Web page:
A recent review of the literature regarding decongestants and/or anti-histamines for the treatment of fluid in the ear, has shown that they are of no benefit and can cause unwanted side effects, so they should not be used.
Tympanostomy tubes (ear tubes, ear ventilation tubes or grommets) are small plastic ventilating tubes about the size of a match head thatare placed in the eardrum during a brief surgical procedure conducted undergeneral anesthetic. The aim is to provide a way for the sticky fluid in ear to be removed.
During surgery for tympanostomy tubes, when the sticky glue residue (fluid in ear) is removed, this commonly results in an instant improvement in the child’s hearing.
Also because the insertion of tympanostomy tubes allows air flow to the middle ear, this can prevent ear infections: studies have shown that tympanostomy tubes prevent recurrent ear infections for the first six months after they are inserted, but don’t have a significant effect for the following 18 months.
So tympanostomy tubes help fluid in ear and also give your child some relief from ear infections for a few months.
There is always a risk when a child has an anesthetic, and the risk of the anesthetic must be weighed up against the potential benefit of the surgery. However, when performed by an experienced surgeon, insertion of tympanostomy tubes is relatively safe.
There is a small risk that the surgery will lead to long term changes in the eardrum because of scarring where the tubes are inserted. Whether this is of any significance in the long-term is not clear.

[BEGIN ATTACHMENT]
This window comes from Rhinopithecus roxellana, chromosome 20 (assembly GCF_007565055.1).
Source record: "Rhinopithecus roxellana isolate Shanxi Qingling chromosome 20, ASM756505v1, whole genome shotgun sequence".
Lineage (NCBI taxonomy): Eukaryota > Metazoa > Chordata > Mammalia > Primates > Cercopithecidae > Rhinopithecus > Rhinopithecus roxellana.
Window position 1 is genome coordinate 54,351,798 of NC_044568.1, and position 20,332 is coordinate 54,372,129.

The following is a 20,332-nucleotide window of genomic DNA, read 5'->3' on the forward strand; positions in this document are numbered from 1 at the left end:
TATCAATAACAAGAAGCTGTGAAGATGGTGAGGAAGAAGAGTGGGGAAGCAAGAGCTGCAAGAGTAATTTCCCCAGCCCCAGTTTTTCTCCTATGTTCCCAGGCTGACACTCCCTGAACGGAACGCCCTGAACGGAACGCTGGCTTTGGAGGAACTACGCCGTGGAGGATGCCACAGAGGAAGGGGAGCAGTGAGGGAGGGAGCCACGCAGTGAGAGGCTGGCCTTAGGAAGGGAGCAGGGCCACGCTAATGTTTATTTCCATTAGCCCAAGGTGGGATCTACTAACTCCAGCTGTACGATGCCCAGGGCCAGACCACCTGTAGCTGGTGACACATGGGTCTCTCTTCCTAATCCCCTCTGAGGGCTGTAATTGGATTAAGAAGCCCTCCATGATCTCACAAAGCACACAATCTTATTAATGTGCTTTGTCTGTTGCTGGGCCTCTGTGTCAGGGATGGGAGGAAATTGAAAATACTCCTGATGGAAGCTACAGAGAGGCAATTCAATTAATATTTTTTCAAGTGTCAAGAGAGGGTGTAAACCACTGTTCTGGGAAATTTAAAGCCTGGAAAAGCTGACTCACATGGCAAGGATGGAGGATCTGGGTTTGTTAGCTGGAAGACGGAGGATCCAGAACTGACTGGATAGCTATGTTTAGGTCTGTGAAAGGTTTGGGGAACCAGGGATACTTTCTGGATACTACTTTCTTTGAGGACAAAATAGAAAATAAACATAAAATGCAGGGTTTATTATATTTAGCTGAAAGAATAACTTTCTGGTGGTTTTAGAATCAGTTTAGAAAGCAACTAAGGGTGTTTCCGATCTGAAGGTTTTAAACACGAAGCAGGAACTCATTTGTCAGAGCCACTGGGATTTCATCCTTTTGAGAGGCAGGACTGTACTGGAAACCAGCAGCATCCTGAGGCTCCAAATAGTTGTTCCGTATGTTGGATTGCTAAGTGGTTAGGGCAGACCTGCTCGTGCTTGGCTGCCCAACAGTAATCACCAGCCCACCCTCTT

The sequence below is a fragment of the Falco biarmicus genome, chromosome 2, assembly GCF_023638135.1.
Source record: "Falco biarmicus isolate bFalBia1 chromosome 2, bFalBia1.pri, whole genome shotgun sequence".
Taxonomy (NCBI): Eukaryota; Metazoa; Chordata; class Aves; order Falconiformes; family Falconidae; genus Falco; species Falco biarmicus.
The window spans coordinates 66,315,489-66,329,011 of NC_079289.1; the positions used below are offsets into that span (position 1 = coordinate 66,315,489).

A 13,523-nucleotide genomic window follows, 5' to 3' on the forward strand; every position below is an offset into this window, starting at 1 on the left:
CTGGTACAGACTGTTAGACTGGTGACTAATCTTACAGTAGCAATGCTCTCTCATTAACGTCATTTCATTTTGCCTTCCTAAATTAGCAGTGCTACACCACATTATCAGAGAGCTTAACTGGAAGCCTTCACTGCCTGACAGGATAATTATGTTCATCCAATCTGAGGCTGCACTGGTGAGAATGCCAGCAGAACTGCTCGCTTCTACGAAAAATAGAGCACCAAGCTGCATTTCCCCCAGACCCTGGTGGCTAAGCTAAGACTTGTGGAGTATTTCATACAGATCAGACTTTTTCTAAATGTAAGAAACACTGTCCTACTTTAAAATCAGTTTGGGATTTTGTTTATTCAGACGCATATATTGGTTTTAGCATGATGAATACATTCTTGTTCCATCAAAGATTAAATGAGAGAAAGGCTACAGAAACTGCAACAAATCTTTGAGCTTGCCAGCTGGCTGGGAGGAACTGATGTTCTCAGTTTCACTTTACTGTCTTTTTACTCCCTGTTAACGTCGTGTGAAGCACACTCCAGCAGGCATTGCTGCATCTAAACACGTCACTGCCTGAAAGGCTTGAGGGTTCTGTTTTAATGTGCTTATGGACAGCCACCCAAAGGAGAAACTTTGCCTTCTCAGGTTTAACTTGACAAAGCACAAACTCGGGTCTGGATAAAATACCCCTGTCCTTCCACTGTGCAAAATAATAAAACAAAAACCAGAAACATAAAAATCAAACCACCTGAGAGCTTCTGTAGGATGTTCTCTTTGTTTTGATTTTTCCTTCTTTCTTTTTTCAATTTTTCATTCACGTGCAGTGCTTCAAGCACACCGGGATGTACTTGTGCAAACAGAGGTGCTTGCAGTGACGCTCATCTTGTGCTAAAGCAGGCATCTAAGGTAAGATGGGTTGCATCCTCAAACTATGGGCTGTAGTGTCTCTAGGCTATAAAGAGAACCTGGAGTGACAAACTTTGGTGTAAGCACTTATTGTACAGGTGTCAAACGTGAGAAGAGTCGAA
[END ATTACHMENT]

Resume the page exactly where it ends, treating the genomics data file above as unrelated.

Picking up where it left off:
In the end, the decision to have ear tubes inserted or not, will depend on whether your child's symptoms are causing enough problems to outweigh the small risk of an anesthetic. Tympanostomy tubes can improve a child's quality of life in the short term.
It depends on their size how long they remain before falling out. If medium term ventilation tympanostomy tubes are inserted in young children they stay in for six to twelve months. The tube usually blocks from the inside when it is at the end of its usefulness and is pushed out bythe eardrum as part of the natural healing process in the ear. More often than not, they are found on a pillow. Some children may require a second set of tubes if they get recurrent problems, but for most one set is enough.
While tympanostomy tubes are in place, children must only swim on the surface of the water and should wear earplugs and a swimming cap, to prevent water from entering the middle ear via the tube. Water in the middle ear causes pain and can lead to infection.
An easy way to plug the ears is to use Blu-Tack - use a large flat piece to cover most of the ear.
After a few months, if your child doesn't complain of pain in the ear, she can swim without plugs and a cap but shouldn't dive under the water.
Yes. Your child should have less problems flying with tubes in place than if she didn't. The ear tube (grommet) allows the ear pressure to equalize easier than when there is no tube in place.
Last reviewed 16 June 2011